The Global Outreach Program Coordinator has continued her proactive networking on campus as well as at the global level, has developed programs for more than 50 visitors, including librarians and scholars from out of state and abroad. The program provided valuable networking opportunities for RUL/NBL members. With her coordination, NBL's participation in civic activities, particularly with New Brunswick City, has increased. The most significant outcome from her outreaching activities of the year is the Books for Africa program through which NBL are donating excess collections to libraries in African countries through established channels. The program is considered a success by all parties involved and has raised a visibility of the university.


In FY 2000-2001, 30 NB librarians conducted library instructions, totaling 441 classroom sessions. A half of the sessions was geared for general research skills while the other half was geared to certain disciplines or application of IT skills. A new group of librarians who are specialized in instructional services or initiatives are spearheading the development of new methodology more appropriate in the digital library age. The library portion of Shaping-A-Life program at Douglass College has incorporated some of new approaches into the course work with a grant from ACIC (students' computing fee).

Additionally, librarians across NB campuses participated in Projects Super, a program for excellence in research for science in undergraduates.

Technology training and consultations have been increasing. The NBL-wide Digital Initiatives Librarian conducted workshops on Cold Fusion, Web Design and Information Management Instruction for MBA Students, WebCT, PowerPoint, The Engineering Experience for Minorities (TEEM) Summer Enrichment Program (2000). The Social Sciences Data Librarian also offered IT oriented instruction sessions in response to faculty requests from SCILS, Econ, Ag-Econ. These sessions included Digital Library Management, Digital Preservation, Using Data in Economic Geography, Introduction to the Data Center, and Digital Library.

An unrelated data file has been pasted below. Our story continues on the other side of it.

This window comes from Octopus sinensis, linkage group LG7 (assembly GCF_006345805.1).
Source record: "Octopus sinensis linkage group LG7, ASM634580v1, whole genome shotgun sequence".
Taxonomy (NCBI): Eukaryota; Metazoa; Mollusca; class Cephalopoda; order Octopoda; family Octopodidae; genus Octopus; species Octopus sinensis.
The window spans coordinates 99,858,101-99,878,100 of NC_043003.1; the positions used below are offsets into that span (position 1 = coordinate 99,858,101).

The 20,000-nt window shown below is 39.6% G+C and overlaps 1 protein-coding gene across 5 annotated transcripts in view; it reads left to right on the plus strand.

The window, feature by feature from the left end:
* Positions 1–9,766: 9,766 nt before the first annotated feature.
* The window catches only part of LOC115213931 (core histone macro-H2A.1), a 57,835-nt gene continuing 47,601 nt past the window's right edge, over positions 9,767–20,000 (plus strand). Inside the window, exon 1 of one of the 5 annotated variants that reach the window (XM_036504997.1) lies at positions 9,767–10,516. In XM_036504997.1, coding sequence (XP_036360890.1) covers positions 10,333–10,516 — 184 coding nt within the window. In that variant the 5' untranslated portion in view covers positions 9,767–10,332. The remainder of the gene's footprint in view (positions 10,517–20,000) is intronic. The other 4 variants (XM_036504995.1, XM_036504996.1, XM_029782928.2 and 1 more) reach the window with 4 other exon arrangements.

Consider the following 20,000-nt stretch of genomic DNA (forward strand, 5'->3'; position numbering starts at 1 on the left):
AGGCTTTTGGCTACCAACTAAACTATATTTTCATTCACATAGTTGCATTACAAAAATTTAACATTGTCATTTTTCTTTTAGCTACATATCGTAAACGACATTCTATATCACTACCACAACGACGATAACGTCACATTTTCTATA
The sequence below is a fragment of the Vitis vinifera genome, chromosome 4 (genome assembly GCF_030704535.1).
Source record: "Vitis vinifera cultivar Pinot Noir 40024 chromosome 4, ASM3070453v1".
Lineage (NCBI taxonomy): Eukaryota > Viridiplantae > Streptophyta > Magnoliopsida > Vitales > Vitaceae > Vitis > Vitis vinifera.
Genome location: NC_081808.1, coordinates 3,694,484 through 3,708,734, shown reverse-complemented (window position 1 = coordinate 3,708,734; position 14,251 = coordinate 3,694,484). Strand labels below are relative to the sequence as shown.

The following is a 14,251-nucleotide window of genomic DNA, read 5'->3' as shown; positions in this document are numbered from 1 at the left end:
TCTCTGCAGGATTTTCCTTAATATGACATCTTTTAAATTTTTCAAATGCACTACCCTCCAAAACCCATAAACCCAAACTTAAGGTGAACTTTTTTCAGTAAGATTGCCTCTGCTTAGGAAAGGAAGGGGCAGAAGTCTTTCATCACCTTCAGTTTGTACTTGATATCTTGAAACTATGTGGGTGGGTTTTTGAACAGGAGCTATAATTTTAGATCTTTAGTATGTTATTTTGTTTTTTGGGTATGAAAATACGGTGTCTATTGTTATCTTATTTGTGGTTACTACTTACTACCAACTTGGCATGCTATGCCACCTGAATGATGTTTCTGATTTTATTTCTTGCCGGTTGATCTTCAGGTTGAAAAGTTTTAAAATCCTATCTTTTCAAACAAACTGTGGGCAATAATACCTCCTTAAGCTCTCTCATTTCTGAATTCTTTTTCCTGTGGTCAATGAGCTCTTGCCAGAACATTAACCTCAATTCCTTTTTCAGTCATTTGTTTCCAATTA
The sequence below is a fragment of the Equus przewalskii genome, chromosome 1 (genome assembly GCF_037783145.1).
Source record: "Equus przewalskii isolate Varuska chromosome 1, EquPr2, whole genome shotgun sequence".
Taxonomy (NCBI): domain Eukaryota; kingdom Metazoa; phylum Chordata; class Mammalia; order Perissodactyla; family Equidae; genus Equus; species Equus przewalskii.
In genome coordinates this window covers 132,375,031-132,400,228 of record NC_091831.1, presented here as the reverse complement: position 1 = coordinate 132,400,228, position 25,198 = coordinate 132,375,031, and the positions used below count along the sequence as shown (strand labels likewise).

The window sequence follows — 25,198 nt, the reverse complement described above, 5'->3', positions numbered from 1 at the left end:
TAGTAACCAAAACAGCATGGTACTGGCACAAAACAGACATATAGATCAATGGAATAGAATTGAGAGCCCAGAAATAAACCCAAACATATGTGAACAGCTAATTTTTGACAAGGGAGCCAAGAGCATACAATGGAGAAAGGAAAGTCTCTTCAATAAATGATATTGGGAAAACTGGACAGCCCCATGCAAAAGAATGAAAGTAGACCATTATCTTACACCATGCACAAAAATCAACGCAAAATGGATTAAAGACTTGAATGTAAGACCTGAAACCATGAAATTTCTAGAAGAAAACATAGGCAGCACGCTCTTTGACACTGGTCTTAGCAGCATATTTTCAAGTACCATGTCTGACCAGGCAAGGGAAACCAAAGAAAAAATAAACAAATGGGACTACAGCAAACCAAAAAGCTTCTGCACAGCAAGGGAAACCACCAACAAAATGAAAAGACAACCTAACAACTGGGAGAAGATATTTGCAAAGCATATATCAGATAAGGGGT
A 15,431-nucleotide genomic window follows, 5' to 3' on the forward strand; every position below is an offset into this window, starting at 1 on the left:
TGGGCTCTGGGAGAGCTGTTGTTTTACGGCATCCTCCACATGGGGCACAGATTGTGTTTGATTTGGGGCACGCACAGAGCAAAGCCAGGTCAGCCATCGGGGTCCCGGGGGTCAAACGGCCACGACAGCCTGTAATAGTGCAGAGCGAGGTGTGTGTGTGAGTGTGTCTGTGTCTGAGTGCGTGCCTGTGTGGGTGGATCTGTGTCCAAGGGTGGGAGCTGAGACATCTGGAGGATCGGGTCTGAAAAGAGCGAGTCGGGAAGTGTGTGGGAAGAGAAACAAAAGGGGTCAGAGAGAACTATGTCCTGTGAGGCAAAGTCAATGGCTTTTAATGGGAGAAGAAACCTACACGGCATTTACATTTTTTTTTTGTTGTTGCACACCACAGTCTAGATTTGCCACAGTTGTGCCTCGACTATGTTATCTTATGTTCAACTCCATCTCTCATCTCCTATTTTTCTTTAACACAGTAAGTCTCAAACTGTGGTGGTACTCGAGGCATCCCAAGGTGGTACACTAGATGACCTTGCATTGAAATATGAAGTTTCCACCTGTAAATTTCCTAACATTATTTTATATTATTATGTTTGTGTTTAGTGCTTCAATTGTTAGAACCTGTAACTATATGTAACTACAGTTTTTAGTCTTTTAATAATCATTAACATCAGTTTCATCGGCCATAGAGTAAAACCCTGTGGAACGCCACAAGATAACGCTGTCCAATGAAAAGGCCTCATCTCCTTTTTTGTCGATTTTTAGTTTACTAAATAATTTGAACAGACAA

Centered at the Livingston campus, librarians continued to contribute to EOF program by providing a numerous instructional sessions.


The Chair of New Brunswick Collections Group (NBCG) made a special effort for selectors to comprehend and/or participate in the budget allocation process. He has also helped selectors in monitoring of the year's expenditures. Total NBL state fund was $3,250,077, non-state $1,281,649. While SIRSI management reports continue to present certain inflexibility, NBCG members have learned an overview of publishing world and its changing nature, and complex pricing structure. Most importantly, by working together as a group, selectors have gained an insight into the disciplines beyond her/his assigned areas.